• Crashes most often occurred 3-6 pm, with 6-9 pm next worst.

However, almost half of crashes with senior citizens injured were

between 9 am and 3 pm.

• Taxis were involved in 28% of crashes with pedestrians in the Central


• Turning vehicles were involved in a large portion of pedestrian

crashes: 66% in the Central Area and 52% at signalized intersections


• Vehicles turning left were two to three times more dangerous than

vehicles turning right.

• Four of the top twenty crash locations were located along a twomile

stretch of 79th Street. Most of the others occurred in a band

of communities from Austin, east to the Loop and Near North Side.


safety first

action agenda


Engineering: Develop standards and complete

designs to ensure the safety of all users,

including pedestrians, cyclists, motorists,

children, seniors, and people with disabilities.

We must ensure that our streets are safe and are designed for all

users. This is a fundamental element of Chicago’s Complete Streets

policy (read more on page 42), because unsafe choices of travel are

not really choices at all.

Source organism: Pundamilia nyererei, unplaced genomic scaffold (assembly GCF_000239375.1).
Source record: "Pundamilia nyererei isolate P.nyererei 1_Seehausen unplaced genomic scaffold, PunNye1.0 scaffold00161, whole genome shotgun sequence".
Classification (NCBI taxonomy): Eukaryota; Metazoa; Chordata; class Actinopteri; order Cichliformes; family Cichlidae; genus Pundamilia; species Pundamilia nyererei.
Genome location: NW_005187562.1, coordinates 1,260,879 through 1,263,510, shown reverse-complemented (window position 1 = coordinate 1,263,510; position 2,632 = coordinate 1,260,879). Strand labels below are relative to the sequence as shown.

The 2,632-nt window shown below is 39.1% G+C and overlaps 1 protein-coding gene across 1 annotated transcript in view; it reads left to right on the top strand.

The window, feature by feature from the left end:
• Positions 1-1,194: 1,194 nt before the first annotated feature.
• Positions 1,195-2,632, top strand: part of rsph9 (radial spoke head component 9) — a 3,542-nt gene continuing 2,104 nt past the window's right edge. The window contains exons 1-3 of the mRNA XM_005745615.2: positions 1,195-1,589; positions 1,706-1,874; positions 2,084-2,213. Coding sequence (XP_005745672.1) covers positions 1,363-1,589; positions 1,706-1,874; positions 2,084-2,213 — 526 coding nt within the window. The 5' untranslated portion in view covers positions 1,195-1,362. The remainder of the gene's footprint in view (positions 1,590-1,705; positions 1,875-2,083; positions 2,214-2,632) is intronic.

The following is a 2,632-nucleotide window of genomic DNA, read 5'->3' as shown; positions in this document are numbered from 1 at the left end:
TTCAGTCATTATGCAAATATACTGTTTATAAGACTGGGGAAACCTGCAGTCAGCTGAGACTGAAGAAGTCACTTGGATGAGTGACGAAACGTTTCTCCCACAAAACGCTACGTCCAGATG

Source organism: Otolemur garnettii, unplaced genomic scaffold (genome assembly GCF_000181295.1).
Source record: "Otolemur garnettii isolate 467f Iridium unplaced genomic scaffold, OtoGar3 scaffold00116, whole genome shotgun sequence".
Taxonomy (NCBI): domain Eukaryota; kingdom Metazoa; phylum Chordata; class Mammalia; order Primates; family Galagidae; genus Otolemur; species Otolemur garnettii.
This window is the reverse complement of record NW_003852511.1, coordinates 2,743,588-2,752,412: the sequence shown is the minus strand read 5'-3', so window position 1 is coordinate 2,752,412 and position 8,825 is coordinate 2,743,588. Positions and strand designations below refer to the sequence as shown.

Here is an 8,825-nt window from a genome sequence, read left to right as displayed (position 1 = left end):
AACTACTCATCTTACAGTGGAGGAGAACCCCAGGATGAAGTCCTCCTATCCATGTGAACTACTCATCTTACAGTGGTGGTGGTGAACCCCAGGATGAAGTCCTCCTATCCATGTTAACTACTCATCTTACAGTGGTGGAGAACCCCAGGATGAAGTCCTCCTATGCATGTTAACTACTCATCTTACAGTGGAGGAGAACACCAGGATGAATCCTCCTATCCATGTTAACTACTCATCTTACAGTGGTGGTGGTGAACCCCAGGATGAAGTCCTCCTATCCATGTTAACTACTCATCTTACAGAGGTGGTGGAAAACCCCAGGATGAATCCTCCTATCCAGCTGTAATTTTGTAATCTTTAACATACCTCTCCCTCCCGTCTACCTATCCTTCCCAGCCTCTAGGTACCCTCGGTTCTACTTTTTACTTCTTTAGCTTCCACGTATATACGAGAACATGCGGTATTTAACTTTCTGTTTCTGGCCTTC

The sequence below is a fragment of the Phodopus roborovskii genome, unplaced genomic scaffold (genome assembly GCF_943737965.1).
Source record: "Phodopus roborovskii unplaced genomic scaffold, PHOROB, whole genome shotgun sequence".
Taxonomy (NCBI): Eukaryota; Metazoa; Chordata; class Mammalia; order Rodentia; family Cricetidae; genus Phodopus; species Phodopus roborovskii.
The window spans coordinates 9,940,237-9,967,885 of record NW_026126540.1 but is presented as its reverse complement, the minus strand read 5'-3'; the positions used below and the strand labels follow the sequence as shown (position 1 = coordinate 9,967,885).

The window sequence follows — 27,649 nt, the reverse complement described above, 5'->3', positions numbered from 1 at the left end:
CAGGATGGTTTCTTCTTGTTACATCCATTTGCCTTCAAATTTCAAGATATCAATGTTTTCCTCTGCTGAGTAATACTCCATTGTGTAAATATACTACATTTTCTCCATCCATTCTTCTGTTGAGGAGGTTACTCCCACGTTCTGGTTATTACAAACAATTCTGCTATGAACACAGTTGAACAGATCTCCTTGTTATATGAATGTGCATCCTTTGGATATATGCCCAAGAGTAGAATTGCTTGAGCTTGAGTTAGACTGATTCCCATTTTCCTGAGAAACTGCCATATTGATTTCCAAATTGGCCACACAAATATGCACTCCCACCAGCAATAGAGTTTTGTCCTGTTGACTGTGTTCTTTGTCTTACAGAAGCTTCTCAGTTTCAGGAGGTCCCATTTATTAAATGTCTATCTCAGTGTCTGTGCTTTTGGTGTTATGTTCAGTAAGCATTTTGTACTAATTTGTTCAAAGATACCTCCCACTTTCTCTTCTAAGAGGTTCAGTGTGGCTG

The elements of street design such as geometry, visibility, maintenance,

2 » Actions

a. Develop strategies, an action plan, and

funding resources to begin transformation of

residential streets to a 20 mph standard.

b. Adopt formal design and site selection

standards for pedestrian facilities such as

mid-block crossings, signs, refuge islands and

crosswalks for use in Chicago and integrate

into Complete Streets guidelines.

c. Install countdown pedestrian signals at

300 intersections in 2012 and, if funding is

signs, landscaping, and technology, can make the difference

available, 100 more intersections in 2013.

between what is safe and unsafe at intersections, at driveways, and

in travel lanes. Developing standards for these designs will make

these improvements better, faster, and less expensive. In all of these

efforts, it is particularly important to make sure the most vulnerable

Chicagoans are safe.

d. Install Leading Pedestrian Intervals (LPI) at

100 intersections in 2012 and, if funding is

available, 100 more intersections in 2013.

e. Develop policies and standards for bicycle

signals and leading bicycle intervals, deploy

at least 10 pilot locations in conjunction with



Design safe

streets for all